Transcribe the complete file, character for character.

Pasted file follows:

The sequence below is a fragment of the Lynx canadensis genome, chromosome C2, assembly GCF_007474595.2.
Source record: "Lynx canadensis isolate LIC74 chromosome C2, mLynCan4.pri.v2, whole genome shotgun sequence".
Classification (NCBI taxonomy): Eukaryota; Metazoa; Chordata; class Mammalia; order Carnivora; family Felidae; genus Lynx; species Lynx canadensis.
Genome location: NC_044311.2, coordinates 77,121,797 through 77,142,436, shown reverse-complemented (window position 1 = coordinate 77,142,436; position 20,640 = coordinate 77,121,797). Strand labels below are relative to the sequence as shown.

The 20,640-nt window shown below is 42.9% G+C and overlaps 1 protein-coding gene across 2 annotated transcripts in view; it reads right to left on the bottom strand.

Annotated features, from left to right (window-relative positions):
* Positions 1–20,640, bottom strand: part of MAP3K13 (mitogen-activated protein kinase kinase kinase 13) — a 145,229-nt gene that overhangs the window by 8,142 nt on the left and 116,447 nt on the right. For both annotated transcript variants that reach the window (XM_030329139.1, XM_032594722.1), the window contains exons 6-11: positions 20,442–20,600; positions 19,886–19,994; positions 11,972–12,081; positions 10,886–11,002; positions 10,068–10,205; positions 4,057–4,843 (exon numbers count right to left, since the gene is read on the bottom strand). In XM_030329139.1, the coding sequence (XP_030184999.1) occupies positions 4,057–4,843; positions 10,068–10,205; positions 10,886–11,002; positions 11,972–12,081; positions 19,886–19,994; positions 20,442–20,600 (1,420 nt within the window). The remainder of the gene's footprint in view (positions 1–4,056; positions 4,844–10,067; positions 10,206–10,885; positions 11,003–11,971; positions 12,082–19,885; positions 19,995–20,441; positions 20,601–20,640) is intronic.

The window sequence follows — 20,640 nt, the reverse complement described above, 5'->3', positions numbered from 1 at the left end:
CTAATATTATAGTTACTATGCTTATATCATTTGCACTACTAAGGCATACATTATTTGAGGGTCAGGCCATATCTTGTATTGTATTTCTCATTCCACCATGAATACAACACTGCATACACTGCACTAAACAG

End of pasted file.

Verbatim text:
The sequence below is a fragment of the Lynx canadensis genome, chromosome C2, assembly GCF_007474595.2.
Source record: "Lynx canadensis isolate LIC74 chromosome C2, mLynCan4.pri.v2, whole genome shotgun sequence".
Classification (NCBI taxonomy): Eukaryota; Metazoa; Chordata; class Mammalia; order Carnivora; family Felidae; genus Lynx; species Lynx canadensis.
Genome location: NC_044311.2, coordinates 77,121,797 through 77,142,436, shown reverse-complemented (window position 1 = coordinate 77,142,436; position 20,640 = coordinate 77,121,797). Strand labels below are relative to the sequence as shown.

The 20,640-nt window shown below is 42.9% G+C and overlaps 1 protein-coding gene across 2 annotated transcripts in view; it reads right to left on the bottom strand.

Annotated features, from left to right (window-relative positions):
* Positions 1–20,640, bottom strand: part of MAP3K13 (mitogen-activated protein kinase kinase kinase 13) — a 145,229-nt gene that overhangs the window by 8,142 nt on the left and 116,447 nt on the right. For both annotated transcript variants that reach the window (XM_030329139.1, XM_032594722.1), the window contains exons 6-11: positions 20,442–20,600; positions 19,886–19,994; positions 11,972–12,081; positions 10,886–11,002; positions 10,068–10,205; positions 4,057–4,843 (exon numbers count right to left, since the gene is read on the bottom strand). In XM_030329139.1, the coding sequence (XP_030184999.1) occupies positions 4,057–4,843; positions 10,068–10,205; positions 10,886–11,002; positions 11,972–12,081; positions 19,886–19,994; positions 20,442–20,600 (1,420 nt within the window). The remainder of the gene's footprint in view (positions 1–4,056; positions 4,844–10,067; positions 10,206–10,885; positions 11,003–11,971; positions 12,082–19,885; positions 19,995–20,441; positions 20,601–20,640) is intronic.

The window sequence follows — 20,640 nt, the reverse complement described above, 5'->3', positions numbered from 1 at the left end:
CTAATATTATAGTTACTATGCTTATATCATTTGCACTACTAAGGCATACATTATTTGAGGGTCAGGCCATATCTTGTATTGTATTTCTCATTCCACCATGAATACAACACTGCATACACTGCACTAAACAG